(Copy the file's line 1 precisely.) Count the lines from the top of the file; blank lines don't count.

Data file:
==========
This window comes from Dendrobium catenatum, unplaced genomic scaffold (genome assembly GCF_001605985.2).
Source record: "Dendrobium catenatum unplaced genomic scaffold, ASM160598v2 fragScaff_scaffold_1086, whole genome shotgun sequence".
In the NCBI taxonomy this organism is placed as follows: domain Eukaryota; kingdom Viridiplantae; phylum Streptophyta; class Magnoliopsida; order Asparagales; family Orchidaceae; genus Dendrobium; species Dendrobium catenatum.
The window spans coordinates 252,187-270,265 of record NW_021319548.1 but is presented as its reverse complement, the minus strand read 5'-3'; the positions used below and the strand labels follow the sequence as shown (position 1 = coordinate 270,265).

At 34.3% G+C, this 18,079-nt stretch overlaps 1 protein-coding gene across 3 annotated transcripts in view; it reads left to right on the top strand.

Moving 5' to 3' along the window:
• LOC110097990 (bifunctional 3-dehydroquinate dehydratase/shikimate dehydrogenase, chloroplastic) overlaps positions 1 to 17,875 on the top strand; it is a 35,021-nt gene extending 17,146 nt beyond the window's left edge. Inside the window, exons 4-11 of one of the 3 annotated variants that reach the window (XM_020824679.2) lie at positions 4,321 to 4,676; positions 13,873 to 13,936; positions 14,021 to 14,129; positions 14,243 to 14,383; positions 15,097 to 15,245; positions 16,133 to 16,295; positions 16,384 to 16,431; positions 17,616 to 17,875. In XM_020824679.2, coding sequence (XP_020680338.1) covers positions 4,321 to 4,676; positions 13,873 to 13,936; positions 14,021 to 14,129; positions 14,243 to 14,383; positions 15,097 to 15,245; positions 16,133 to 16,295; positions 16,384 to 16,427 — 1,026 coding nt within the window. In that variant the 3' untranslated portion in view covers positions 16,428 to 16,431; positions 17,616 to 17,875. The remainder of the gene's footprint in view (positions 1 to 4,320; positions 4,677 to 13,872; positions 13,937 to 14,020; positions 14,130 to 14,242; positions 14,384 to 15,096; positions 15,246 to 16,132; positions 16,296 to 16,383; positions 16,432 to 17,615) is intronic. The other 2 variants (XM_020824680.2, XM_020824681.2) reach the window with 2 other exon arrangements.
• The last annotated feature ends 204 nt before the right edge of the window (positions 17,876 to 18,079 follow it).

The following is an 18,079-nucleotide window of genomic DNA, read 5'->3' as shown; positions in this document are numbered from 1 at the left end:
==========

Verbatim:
This window comes from Dendrobium catenatum, unplaced genomic scaffold (genome assembly GCF_001605985.2).